We help solve some of the issues of urbanized areas that have to recalibrate themselves around industrialized parts of rivers. We seem ready to deal with that network in an imaginative way. That’s the beauty of what we do, we work in teams. We work with economists, architects, designers, and we work a lot with community and understand that aspect of our work, to help them participate in a meaningful way so the projects are successful and are embraced by the public. Growing up in El Salvador, I also understand the immigrant communities in a deeper way and relate to them.
DnA: You’ve become such a player in Los Angeles, you’ve had a hand in many prominent projects. Do you owe that to your political as well as design skills?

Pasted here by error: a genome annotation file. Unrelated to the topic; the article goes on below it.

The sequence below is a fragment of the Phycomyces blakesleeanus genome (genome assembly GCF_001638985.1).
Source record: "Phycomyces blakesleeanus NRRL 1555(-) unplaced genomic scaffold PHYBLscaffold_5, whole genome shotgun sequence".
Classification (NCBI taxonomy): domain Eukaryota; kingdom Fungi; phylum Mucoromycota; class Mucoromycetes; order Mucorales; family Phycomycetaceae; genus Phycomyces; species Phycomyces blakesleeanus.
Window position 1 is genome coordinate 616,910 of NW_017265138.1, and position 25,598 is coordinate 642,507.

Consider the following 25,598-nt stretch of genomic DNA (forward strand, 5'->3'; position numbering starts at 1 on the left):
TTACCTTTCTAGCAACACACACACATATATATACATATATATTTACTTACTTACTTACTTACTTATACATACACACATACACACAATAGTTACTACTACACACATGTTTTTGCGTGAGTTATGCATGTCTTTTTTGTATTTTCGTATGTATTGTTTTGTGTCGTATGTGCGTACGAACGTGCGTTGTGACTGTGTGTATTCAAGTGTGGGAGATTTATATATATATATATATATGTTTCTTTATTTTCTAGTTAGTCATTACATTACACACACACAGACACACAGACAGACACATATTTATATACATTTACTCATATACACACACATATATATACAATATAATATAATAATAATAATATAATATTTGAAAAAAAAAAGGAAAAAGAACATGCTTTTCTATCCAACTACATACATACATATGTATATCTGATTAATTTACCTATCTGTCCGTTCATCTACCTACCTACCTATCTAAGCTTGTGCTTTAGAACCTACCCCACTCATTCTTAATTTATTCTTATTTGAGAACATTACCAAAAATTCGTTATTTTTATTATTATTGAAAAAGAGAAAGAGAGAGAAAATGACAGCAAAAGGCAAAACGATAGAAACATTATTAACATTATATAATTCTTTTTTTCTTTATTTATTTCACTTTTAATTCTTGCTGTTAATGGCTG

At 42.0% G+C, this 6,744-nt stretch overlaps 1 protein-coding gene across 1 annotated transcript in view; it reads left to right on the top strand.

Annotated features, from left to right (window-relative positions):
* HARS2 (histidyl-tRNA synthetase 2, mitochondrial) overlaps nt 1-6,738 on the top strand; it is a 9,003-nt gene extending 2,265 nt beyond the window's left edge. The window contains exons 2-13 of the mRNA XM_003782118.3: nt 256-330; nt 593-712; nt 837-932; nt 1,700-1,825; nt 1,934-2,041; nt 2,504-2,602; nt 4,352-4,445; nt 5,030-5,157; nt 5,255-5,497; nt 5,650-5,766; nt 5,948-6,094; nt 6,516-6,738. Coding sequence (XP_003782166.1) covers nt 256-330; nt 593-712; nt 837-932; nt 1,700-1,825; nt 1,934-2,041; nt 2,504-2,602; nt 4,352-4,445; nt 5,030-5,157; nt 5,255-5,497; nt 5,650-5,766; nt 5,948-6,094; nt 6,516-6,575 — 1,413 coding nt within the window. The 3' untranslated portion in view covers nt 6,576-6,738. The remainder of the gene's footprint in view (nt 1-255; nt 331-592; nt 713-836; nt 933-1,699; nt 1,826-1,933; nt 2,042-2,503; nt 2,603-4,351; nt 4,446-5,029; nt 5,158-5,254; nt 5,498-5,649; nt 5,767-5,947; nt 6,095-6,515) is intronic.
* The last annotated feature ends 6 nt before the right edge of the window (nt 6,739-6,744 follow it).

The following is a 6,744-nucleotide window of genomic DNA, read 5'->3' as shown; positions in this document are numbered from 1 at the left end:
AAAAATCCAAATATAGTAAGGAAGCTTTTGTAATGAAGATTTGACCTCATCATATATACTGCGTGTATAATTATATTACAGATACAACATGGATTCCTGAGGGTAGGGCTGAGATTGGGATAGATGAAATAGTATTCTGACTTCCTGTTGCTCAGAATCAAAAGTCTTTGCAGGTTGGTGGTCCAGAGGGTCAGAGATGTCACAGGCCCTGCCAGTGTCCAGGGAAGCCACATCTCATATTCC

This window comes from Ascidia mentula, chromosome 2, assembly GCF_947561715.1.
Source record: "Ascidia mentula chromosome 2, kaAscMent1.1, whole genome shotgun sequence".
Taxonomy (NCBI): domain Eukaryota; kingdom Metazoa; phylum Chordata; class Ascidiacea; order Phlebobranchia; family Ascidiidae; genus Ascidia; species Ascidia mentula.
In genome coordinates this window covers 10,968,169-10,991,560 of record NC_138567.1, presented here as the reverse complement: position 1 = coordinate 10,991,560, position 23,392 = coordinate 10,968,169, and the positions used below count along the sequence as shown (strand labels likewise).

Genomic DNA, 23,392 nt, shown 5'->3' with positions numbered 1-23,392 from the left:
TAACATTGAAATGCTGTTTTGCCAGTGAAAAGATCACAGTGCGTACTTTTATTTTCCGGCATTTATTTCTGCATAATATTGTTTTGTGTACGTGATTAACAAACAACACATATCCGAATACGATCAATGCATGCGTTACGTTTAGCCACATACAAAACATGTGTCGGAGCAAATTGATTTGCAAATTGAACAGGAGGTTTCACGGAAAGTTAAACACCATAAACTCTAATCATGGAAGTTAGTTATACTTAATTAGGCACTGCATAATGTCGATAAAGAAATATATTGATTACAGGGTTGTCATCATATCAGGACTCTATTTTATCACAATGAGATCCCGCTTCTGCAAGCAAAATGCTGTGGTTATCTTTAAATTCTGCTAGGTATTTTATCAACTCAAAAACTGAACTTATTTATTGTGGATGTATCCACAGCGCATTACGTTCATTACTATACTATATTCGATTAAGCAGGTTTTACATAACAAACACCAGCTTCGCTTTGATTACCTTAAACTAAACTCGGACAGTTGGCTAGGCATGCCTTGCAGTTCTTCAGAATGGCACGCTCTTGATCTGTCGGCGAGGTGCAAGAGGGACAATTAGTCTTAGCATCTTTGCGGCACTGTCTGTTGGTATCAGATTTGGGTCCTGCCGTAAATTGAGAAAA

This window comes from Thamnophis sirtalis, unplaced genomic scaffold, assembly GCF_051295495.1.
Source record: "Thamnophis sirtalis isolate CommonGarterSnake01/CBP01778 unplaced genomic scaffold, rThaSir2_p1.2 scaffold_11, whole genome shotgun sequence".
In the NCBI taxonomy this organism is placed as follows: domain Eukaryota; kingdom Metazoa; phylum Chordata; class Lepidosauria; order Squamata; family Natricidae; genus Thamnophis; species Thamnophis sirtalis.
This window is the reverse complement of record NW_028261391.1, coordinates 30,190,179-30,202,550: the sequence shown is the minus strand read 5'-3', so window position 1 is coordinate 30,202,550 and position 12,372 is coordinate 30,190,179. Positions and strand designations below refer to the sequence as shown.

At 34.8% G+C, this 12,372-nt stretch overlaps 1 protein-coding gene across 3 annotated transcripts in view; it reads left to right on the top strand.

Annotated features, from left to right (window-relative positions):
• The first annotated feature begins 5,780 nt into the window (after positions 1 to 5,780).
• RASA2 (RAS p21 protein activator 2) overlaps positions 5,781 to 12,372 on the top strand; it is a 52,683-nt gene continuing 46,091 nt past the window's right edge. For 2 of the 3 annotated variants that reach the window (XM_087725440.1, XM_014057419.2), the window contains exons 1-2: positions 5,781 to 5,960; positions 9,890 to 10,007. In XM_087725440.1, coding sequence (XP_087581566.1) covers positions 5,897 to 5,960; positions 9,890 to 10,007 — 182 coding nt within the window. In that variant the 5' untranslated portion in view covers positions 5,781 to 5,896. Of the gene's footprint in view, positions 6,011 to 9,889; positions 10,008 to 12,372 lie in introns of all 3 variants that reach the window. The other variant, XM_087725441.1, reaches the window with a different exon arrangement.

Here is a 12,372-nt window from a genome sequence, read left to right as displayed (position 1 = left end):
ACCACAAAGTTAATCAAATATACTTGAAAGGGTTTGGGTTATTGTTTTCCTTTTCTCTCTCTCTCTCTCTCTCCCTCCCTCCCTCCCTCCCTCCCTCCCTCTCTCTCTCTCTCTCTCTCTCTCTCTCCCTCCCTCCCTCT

ML: I love Los Angeles, and I am very committed to the region, I’ve been accused of being a regionalist by my peers who work all over the world. But my sense is that Los Angeles, and the larger metropolitan area, is an area that needs a lot of energy, help, and support, with a team that has the experience to solve problems.
I like engaging and understanding the issues and trying to solve these problems, and that doesn’t mean just solving them technically, but supporting the leaders in the community who are trying to write legislation and who are trying to change the way we live for the better, whether through transportation, water or parks and open space.
I have developed a network of people who care, who share a similar spirit and values, and it is just a very satisfying when something big comes up like the River Corridor or (the trees being taken down on) Crenshaw and you make ten calls and help. There are probably around a hundred people in my realm who care about water in the same way.
I traveled a lot as a young person, and as a young professional, and now I’m trying to make a difference here.
Read more about Mia Lehrer and her work on the L.A. River in this article by Guy Horton.